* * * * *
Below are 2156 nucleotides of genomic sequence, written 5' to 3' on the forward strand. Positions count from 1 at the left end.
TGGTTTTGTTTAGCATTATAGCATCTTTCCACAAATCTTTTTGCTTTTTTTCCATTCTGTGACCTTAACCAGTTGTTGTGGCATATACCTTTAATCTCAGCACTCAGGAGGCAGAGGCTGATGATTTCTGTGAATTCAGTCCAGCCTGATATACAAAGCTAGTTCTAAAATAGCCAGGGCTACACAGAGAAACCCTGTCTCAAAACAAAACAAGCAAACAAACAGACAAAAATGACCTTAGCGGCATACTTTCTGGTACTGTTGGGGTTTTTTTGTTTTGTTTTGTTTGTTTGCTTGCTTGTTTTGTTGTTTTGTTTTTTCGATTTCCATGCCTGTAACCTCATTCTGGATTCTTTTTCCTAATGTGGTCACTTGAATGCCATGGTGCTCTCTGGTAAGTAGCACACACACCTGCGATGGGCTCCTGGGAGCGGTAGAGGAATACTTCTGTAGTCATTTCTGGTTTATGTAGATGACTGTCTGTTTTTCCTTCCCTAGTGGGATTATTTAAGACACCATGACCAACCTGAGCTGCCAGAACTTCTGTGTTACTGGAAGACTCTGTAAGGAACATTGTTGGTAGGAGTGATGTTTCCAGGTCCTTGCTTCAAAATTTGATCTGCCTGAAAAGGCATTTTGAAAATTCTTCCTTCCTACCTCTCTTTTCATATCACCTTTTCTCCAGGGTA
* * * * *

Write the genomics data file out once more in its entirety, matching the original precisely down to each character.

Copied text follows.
Below are 2156 nucleotides of genomic sequence, written 5' to 3' on the forward strand. Positions count from 1 at the left end.
TGGTTTTGTTTAGCATTATAGCATCTTTCCACAAATCTTTTTGCTTTTTTTCCATTCTGTGACCTTAACCAGTTGTTGTGGCATATACCTTTAATCTCAGCACTCAGGAGGCAGAGGCTGATGATTTCTGTGAATTCAGTCCAGCCTGATATACAAAGCTAGTTCTAAAATAGCCAGGGCTACACAGAGAAACCCTGTCTCAAAACAAAACAAGCAAACAAACAGACAAAAATGACCTTAGCGGCATACTTTCTGGTACTGTTGGGGTTTTTTTGTTTTGTTTTGTTTGTTTGCTTGCTTGTTTTGTTGTTTTGTTTTTTCGATTTCCATGCCTGTAACCTCATTCTGGATTCTTTTTCCTAATGTGGTCACTTGAATGCCATGGTGCTCTCTGGTAAGTAGCACACACACCTGCGATGGGCTCCTGGGAGCGGTAGAGGAATACTTCTGTAGTCATTTCTGGTTTATGTAGATGACTGTCTGTTTTTCCTTCCCTAGTGGGATTATTTAAGACACCATGACCAACCTGAGCTGCCAGAACTTCTGTGTTACTGGAAGACTCTGTAAGGAACATTGTTGGTAGGAGTGATGTTTCCAGGTCCTTGCTTCAAAATTTGATCTGCCTGAAAAGGCATTTTGAAAATTCTTCCTTCCTACCTCTCTTTTCATATCACCTTTTCTCCAGGGTA